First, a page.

In 2016 I interned at Google where I worked on a redesign of the public transit experience for Android Google Maps. The primary focus of the redesign was to help commuters understand which transit departures worked best for them. Some of the ways we supported this in the redesigned flows included allowing users to filter and compare departures and showing vehicle metadata like accessibility and delays.
My role in this project was leading the early stage concepting and wireframing through to creating visual polish and redlines. Throughout this I worked closely with other designers, PMs, engineers and user experience researchers on the Maps team to ensure that we created and launched the best possible experience. Today the new designs are used on phones all over the world in Google Maps. Check out my final designs below or see them featured on twitter by @GoogleMaps.
One of the complexities of this project was the number of entry points this workflow had across maps. After white-boarding out all of the different flows, I collaborated with UX researchers to understand the user goals and motivations behind each of the separate use cases. By doing this, we were able to create a far more tailored experience for each flow to meet the needs each user, whether they are a commuter or a tourist. This worked a lot better than the one-size-fits-all approach that we had previously used.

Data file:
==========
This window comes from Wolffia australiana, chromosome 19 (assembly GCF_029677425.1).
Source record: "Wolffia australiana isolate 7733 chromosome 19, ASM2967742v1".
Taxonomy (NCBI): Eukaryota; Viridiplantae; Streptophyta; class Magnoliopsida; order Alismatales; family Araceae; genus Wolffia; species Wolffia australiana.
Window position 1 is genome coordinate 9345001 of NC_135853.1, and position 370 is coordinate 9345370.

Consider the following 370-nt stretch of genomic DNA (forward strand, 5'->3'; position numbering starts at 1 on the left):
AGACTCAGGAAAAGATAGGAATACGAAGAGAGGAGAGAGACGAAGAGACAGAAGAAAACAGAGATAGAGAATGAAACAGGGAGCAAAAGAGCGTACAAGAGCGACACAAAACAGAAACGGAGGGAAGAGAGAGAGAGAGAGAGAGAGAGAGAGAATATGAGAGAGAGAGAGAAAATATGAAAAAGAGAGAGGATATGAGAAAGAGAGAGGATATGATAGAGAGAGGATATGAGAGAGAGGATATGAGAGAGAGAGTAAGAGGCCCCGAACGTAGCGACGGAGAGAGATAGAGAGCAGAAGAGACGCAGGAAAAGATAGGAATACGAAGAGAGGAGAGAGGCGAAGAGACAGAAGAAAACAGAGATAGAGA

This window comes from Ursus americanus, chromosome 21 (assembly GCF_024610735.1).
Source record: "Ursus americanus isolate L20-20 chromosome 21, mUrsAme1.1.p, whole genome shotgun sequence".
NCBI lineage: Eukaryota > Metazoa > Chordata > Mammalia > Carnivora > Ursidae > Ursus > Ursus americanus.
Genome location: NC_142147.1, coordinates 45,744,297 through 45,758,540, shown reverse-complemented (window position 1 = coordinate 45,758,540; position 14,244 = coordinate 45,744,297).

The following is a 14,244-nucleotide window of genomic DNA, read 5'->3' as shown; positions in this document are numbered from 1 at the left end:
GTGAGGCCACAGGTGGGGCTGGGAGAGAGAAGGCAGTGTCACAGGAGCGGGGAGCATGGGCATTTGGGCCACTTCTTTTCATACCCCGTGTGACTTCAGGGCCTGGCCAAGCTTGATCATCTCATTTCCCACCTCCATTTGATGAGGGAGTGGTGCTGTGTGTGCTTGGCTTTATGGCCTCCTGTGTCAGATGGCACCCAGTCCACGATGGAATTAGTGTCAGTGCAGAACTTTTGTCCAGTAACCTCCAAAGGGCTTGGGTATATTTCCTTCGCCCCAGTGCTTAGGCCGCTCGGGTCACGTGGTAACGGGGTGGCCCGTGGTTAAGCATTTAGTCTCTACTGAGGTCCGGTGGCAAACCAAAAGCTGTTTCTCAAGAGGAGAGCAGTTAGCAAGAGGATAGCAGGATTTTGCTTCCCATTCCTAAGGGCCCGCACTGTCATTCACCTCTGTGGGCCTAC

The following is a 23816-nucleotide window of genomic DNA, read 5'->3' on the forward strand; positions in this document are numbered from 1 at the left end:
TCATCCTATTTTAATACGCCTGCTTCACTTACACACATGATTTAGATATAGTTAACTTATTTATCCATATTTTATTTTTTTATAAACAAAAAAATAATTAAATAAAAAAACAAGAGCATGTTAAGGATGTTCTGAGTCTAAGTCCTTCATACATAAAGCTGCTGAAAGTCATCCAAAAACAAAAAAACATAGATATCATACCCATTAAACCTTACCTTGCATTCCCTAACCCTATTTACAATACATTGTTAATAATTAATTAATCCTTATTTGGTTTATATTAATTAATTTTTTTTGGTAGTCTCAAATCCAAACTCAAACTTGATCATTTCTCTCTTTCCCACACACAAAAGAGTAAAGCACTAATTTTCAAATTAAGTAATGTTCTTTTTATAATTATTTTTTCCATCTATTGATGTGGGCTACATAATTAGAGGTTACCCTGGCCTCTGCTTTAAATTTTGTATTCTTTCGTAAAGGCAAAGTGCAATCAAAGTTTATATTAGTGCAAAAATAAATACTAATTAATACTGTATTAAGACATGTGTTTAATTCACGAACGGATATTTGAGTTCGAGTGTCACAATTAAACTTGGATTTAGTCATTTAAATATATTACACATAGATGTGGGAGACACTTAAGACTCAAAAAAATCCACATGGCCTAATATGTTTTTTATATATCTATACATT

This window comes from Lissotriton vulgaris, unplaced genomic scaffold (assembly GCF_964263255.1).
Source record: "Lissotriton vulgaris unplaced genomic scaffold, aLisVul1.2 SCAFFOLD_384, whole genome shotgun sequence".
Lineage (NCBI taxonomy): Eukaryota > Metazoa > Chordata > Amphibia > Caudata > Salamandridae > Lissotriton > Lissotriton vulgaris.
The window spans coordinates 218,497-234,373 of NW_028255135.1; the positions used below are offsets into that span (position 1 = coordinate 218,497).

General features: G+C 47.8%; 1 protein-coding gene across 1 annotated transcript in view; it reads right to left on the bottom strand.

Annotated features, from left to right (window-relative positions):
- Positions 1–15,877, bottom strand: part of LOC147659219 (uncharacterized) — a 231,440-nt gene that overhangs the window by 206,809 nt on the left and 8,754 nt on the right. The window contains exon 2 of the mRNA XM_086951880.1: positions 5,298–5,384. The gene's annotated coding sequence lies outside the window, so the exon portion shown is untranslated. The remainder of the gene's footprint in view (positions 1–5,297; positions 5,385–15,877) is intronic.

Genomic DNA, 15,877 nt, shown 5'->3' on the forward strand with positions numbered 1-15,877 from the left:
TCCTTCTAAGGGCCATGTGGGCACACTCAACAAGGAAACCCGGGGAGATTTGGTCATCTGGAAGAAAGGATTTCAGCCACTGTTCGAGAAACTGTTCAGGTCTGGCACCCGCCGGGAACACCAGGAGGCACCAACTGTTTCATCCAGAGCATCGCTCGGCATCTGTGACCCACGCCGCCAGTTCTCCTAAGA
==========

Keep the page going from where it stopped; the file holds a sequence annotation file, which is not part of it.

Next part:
It was important that the designs were still clean and legible when used with the vast array of different data pipelines in Google Maps. We did this by creating a strong information hierarchy that was still flexible and then tested with a variety of different live data sets. Some of the different considerations were language, vehicle type, time format and accessibility.
As we worked with user researchers it became clear that most users only cared about a sub-set of the departures leaving any given station. During the redesign usability testing showed that rather than narrowing down to an individual line, users wanted to be able to compare departures from multiple lines.
This led to the current design where the tabbed bar lets users narrow the departures down to the lines they care about and the filter dropdown which accommodates stations with multiple vehicle types.